I stood standing in front of a display of delicious smelling lotions and potions. My shirt was white, my belly swollen, there was a baby boy cooking inside of me. The woman next to me was directing her son away from the fragile bottles. He was about seven or so, excited, much too full of energy to stay quiet and calm in this store filled with women trying samples and spraying perfume in the air and walking toward it to see if they liked the way it made them smell.
He reached over to caress a pretty pink heart-shaped bottle, and just like that, the whole display came crashing down.
Hand creams and lotions splattered on the tile floor and the perfume slowly swirled out and washed into the grout lines.
I quickly started helping her pick up the pieces as the manager came over and told us to leave the mess.
“It is fine,” she said. “It happens all the time, that’s what we get for selling pretty stuff in glass jars, people want to touch and smell, of course, but they just get broken. Honestly the adults break more than the kids do.”
The young boy felt bad, too. He apologized and looked ashamed.
His mom patted his back, leaned in and whispered “It’s okay buddy. You did the right thing. It was an accident.”
It was a hard thing to watch. Not him breaking the bottles, his face after he did it, but it was harder on the mother to see him feeling this way, I could tell.
I smiled at them and she noticed my pregnant belly. “Do you know what you are having?”“A boy. It’s a boy.” I didn’t hide my elation. I had wanted a boy so badly. I grew up with all sisters, knew nothing about boys or raising them, but for some reason, had hoped he would be a boy from the moment I conceived.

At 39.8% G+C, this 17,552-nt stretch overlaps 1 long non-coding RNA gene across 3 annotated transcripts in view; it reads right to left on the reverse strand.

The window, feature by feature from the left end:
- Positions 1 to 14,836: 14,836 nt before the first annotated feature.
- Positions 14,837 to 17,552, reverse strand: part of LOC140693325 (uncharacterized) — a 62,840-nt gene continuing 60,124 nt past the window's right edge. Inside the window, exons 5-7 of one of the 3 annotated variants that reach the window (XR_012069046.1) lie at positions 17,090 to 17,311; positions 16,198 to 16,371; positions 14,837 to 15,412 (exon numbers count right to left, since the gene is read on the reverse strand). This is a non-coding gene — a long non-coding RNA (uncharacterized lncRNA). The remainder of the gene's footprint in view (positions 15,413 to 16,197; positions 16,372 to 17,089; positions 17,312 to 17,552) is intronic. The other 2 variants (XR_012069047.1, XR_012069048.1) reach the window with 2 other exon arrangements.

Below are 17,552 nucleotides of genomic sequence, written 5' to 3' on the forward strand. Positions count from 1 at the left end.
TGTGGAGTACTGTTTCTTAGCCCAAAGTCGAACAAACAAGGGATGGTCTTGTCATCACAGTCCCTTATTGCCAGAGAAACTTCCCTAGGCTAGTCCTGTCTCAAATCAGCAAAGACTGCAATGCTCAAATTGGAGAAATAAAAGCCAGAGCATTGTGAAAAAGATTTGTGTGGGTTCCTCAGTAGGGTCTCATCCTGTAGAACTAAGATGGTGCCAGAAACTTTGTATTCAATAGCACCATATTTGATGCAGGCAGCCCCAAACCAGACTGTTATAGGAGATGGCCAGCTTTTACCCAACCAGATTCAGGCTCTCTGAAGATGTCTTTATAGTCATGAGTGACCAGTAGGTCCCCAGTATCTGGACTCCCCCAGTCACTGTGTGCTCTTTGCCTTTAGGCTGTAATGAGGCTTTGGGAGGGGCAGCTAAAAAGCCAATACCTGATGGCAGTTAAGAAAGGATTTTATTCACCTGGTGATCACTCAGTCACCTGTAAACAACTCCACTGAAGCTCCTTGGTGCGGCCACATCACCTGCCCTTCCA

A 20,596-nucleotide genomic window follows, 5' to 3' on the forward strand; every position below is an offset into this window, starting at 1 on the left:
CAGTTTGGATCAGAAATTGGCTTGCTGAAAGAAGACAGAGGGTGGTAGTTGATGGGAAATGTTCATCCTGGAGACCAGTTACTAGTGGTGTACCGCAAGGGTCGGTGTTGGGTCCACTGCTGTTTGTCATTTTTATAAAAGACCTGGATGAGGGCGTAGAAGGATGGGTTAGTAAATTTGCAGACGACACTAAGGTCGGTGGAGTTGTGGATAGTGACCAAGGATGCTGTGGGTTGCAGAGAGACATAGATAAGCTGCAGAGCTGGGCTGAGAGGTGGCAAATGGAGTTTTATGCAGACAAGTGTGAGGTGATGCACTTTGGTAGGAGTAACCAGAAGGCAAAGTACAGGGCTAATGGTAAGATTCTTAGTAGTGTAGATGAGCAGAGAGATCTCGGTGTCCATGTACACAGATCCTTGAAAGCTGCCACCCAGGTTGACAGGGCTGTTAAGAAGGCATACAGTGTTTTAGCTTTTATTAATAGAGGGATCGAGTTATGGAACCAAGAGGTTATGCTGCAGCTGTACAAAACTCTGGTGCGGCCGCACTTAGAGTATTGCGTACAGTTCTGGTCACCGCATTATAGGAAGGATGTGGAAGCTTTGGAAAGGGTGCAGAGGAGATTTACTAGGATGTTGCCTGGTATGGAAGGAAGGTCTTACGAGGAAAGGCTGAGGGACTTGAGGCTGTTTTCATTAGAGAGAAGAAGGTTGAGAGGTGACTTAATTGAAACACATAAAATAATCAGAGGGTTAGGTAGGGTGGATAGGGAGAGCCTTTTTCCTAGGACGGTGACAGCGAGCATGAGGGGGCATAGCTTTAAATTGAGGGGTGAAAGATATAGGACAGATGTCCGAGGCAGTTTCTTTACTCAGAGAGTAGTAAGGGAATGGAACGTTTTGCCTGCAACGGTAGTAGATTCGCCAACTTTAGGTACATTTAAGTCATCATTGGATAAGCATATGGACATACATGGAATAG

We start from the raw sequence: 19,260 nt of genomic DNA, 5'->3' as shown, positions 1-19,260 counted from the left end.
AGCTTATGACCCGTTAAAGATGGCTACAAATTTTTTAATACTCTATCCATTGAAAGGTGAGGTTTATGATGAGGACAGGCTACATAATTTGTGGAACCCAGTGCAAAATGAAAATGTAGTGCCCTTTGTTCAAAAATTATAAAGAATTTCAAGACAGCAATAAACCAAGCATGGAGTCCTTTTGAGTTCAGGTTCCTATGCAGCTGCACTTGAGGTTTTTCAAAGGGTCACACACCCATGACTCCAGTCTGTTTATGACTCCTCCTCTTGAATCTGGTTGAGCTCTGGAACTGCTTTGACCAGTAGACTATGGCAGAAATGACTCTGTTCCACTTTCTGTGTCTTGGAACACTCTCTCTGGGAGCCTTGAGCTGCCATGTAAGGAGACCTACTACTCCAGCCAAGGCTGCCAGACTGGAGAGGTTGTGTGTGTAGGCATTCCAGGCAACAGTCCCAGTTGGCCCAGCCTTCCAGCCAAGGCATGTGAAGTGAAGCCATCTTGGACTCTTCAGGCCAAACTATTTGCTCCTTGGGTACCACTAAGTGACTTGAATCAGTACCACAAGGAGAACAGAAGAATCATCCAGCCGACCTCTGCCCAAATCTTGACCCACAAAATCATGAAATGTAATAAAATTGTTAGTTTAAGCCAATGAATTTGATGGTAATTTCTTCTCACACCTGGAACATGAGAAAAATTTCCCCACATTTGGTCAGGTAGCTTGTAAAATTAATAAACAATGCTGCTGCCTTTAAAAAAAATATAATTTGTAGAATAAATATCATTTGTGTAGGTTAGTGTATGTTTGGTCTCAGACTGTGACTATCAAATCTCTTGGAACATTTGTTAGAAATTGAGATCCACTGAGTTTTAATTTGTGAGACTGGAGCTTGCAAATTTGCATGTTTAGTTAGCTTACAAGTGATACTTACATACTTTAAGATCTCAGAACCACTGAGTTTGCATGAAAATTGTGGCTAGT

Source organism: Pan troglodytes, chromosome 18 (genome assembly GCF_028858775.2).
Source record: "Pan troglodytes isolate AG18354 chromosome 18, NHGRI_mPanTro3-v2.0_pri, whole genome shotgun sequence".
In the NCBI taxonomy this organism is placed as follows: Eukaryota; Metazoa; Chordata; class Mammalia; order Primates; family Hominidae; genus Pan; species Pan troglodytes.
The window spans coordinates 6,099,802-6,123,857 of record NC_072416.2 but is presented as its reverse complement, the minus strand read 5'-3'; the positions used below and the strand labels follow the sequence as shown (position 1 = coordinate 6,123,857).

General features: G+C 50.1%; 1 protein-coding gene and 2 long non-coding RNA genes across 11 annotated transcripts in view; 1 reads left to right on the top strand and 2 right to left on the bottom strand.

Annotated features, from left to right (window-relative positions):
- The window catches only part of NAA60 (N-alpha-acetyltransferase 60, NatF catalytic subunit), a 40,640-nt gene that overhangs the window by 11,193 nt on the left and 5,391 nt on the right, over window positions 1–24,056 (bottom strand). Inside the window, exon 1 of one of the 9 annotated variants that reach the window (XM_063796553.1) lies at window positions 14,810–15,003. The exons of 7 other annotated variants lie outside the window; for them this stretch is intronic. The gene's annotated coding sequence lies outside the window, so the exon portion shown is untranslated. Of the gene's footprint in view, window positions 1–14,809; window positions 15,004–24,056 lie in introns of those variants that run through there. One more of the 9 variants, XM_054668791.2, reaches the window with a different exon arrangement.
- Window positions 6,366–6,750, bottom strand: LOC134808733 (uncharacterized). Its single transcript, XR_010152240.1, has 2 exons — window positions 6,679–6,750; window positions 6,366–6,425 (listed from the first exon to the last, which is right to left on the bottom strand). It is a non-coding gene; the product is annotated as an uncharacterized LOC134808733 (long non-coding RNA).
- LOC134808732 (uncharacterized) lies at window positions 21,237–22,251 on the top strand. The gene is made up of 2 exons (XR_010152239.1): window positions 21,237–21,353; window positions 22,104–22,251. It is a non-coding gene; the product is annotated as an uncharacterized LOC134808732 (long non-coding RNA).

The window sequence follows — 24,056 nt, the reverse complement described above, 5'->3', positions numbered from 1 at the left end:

“Oh, boys are wonderful. So easy, lovable, except for the occasional mishap in the store, of course.”So there it was: “Boys are easy.” It must have been true. After all, she was the mother of a boy who said it.
It stuck with me as I picked out tiny outfits for him and folded them neatly in his new dresser as I had visions of my sisters and I fighting over clothes every day during our teenage years.
“Boys are easy” I thought over and over to myself as so many of my friends became pregnant and were all expecting girls.
Not only is there nothing easy about having a child, there is nothing easy about having a boy. And when your little boy grows up to be a teenager, it just may turn you inside out.
I feel like I am in a constant battle with him. He is pulling away so much, so fast, some days he is closed off, it takes all my willpower to not pry him open (It doesn’t work anyway.) He doesn’t talk a lot but I know there is deep stuff going on in his mind. I don’t gloss over it and think, “Oh he is just going through a stage”, because if I do that, I will feel like I am failing him.
Maybe he doesn’t want to talk about his life or his moodiness because he can’t even process it himself. Perhaps it is just normal mood swings and I am bring too sensitive.
Is this a normal place for a mother and teenage son to be?
I have no idea. I have never been here before.
I have only been a teenage girl. I have only been a woman who desperately wanted a boy. I have only been an amateur to everything this child is teaching me.
I don’t know if I am doing it right. I just know this feels like the hardest thing I have ever done. I only know I wake up every morning wanting so much for him. I only know when I see him bringing less than his best when it comes to school work or the way he talks to other members of his family I am torn apart inside. I only know if I loosen my grip I am afraid he is just going to turn out to be a big jerk and I will forever be asking myself if I could have done better for him.
I guess I am just going to keep letting him know how much I love him. I am going to make my expectations very clear. I am going to keep plowing ahead because he needs the guidance.
I had no idea it would be like this; that raising a teenage boy would take such grit and determination. That I would lose sleep every night he seemed off. That I would question my intentions so much. That I would question his. That my heart would break. But I keep remembering the advice I got that day, not from the beautiful mother, but the manager: “The adults break more than the kids do.” And I just hope she is right.
Photo credit: Lord Jim